The tale of Taran and friends has everything a great children's book should: adventure, danger, good, evil, love and death. And, there is lots of humor, too, which you don't always find in similar clasics. The writing is great throughout -- this is not Goosebumps -- and the child who has the privilege of reading the Chronicles will surely be changed. The story, based on Welsh legends, subtly explores the great mysteries of life, and teaches lessons about bravery, honesty, compassion and devotion, without ever being preachy or obvious.
These books belong on the same shelf as the L'Engle Time trilogy, Susan Cooper's Dark is Rising Sequence, the Narnia Books and a small number of others.
Buy this for a favorite kid (maybe one that has gotten hooked on reading through "Harry Potter"), but get it for yourself, too.
Consider the similarities:
Taran/Luke works on a farm. He hates it there, and wants to be a hero. One day, his pig HenWen/his droid R2D2 runs off and this engages our young hero in an adventure where he meets a sage old wizard/jedi knight, a rogue-ish fflam/han solo and giant hairy sidekick gurgi/chewbacca. THEN, they go off to save the willful, mouthy, brave princess eilonwy/leia from the evil horned king/darth vader, who has countless soulless soldiers/stormtroopers at his disposal.
interesting, huh? when i was a 7-year-old star wars addict, i stumbled across "the book of three" in my school library. when i saw that the book could have been the source material for the best movie of my young life, i became obsessed with all five books, and gobbled them all up enthusiastically.
each book is wonderful. the characters are charming, the stories just go and go and go, and you don't want the five books to end. and, for star wars geeks out there, ya gotta check out the similarities. it's certainly interesting...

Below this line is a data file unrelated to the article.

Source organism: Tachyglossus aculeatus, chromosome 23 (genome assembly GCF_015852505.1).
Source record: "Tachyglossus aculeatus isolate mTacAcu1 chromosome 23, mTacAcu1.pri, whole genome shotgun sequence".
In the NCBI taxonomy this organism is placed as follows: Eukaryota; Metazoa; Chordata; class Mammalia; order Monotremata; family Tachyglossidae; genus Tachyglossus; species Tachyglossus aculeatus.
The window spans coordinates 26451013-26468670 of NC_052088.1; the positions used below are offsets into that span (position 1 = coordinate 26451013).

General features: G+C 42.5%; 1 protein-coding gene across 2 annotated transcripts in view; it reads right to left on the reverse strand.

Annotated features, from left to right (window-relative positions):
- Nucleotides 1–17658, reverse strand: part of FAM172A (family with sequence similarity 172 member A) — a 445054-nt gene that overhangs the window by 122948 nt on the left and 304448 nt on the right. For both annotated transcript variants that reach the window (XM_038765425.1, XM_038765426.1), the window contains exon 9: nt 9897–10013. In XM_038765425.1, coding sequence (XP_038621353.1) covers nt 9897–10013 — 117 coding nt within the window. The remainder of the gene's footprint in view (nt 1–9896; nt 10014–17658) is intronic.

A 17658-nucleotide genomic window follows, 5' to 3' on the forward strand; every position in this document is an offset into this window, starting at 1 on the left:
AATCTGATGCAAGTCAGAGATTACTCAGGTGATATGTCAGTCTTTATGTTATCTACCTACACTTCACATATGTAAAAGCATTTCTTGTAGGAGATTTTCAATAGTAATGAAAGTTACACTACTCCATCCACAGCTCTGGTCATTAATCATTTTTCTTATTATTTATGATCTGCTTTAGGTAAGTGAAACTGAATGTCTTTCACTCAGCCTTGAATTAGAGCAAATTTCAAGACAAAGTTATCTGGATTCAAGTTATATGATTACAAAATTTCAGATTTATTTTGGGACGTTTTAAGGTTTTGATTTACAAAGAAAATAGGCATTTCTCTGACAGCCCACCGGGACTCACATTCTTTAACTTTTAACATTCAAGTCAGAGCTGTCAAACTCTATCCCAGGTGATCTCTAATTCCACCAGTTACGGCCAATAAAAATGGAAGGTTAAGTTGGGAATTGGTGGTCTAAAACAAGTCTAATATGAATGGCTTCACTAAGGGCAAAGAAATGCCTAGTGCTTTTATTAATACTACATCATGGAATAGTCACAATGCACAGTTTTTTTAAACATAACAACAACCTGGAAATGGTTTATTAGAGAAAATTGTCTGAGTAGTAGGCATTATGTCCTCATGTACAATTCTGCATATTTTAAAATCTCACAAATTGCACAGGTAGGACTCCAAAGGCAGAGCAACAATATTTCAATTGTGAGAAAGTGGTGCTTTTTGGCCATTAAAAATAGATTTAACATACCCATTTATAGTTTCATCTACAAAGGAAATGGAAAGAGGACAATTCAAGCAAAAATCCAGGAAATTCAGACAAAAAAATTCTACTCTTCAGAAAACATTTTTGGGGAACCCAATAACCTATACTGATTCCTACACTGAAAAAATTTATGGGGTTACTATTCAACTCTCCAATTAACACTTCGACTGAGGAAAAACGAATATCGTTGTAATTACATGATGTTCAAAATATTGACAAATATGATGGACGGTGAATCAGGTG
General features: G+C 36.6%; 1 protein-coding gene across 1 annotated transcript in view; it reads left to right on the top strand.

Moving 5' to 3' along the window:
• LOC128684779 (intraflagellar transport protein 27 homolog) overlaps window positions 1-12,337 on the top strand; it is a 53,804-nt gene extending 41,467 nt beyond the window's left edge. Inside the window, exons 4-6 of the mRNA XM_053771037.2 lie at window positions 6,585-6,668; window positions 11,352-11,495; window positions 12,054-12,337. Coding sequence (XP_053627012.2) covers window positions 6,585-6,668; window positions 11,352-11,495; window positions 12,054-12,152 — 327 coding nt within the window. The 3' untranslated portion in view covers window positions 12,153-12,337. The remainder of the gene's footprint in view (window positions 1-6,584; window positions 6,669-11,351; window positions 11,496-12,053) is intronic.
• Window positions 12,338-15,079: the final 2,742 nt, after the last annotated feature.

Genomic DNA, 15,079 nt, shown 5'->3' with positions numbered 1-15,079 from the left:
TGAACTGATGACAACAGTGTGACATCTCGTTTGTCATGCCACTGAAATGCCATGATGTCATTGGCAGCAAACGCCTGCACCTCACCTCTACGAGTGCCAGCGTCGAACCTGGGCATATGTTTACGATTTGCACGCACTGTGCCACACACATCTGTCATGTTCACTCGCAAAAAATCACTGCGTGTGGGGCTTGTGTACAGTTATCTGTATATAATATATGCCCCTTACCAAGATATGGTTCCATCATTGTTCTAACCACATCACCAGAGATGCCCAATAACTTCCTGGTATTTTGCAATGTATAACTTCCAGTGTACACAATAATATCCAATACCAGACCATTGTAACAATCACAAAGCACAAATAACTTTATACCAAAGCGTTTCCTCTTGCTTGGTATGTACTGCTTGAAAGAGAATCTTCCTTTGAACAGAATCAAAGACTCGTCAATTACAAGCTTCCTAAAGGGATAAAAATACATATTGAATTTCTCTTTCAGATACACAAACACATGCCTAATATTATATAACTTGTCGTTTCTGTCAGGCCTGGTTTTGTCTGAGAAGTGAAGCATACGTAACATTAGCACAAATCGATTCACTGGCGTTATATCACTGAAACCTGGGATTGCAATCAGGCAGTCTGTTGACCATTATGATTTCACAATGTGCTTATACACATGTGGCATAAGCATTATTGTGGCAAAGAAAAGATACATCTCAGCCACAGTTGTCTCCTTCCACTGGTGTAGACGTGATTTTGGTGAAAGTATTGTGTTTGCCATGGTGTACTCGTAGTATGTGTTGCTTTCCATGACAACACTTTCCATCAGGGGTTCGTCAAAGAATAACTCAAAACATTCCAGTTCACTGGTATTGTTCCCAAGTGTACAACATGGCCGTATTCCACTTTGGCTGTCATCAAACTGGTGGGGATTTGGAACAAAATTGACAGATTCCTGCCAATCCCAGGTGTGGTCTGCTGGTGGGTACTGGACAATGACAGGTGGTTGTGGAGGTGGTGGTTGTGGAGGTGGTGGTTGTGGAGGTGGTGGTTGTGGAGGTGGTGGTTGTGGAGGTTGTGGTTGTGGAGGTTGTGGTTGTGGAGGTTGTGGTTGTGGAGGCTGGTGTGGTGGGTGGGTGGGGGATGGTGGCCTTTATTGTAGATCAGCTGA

Most Recent Customer Reviews
The Book of Three is about Taren, a young teen, is going around the land of Prydain try to do his own quest and what he feels he is owing others. Read morePublished 7 days ago by Catherine Ashby
This was my favorite book series growing up, and occasionally I will re-read it now that I am an adult. Read morePublished 9 days ago by Camilla Beckett
Salubrious sagacious, action paced heroic team quest saga for all adult kidsPublished 1 month ago by Amazon Customer
I got the second and third books as a gift and I needed this one to get the series started properly. Really good book. Read morePublished 1 month ago by Vc
My daughter and I finished this entire series a month ago and we are already back to reading them again!Published 2 months ago by Amazon Customer
This is a wonderful book. It reminds me of Tolkien's, "The Lord of the Ring" triology. The setting is the land of Prydain, which is loosely based on the area of Wales. Read morePublished 2 months ago by Susie
I loved this book when I was a child and I just read it to my 8 year old daughter and she loved it too. A great entree into the world of science fiction / fantasy.Published 2 months ago by The Dude